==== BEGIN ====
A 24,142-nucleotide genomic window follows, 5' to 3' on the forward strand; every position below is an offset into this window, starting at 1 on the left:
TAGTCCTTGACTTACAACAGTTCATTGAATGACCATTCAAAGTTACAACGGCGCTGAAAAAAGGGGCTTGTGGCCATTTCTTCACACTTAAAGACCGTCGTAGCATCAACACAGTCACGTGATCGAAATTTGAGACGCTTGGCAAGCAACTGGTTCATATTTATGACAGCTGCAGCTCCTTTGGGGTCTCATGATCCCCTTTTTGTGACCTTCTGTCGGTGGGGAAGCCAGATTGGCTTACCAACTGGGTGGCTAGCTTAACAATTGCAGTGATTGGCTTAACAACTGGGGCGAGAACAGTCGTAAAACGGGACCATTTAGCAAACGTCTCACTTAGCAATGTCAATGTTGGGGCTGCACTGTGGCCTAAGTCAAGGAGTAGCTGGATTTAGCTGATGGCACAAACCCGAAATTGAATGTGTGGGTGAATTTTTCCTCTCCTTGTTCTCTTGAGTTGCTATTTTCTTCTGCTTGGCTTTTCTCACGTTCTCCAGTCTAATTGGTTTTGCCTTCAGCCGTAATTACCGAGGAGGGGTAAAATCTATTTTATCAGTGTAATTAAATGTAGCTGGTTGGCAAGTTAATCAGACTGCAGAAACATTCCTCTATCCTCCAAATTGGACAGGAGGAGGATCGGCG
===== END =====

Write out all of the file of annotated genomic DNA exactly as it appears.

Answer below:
A 24,142-nucleotide genomic window follows, 5' to 3' on the forward strand; every position below is an offset into this window, starting at 1 on the left:
TAGTCCTTGACTTACAACAGTTCATTGAATGACCATTCAAAGTTACAACGGCGCTGAAAAAAGGGGCTTGTGGCCATTTCTTCACACTTAAAGACCGTCGTAGCATCAACACAGTCACGTGATCGAAATTTGAGACGCTTGGCAAGCAACTGGTTCATATTTATGACAGCTGCAGCTCCTTTGGGGTCTCATGATCCCCTTTTTGTGACCTTCTGTCGGTGGGGAAGCCAGATTGGCTTACCAACTGGGTGGCTAGCTTAACAATTGCAGTGATTGGCTTAACAACTGGGGCGAGAACAGTCGTAAAACGGGACCATTTAGCAAACGTCTCACTTAGCAATGTCAATGTTGGGGCTGCACTGTGGCCTAAGTCAAGGAGTAGCTGGATTTAGCTGATGGCACAAACCCGAAATTGAATGTGTGGGTGAATTTTTCCTCTCCTTGTTCTCTTGAGTTGCTATTTTCTTCTGCTTGGCTTTTCTCACGTTCTCCAGTCTAATTGGTTTTGCCTTCAGCCGTAATTACCGAGGAGGGGTAAAATCTATTTTATCAGTGTAATTAAATGTAGCTGGTTGGCAAGTTAATCAGACTGCAGAAACATTCCTCTATCCTCCAAATTGGACAGGAGGAGGATCGGCG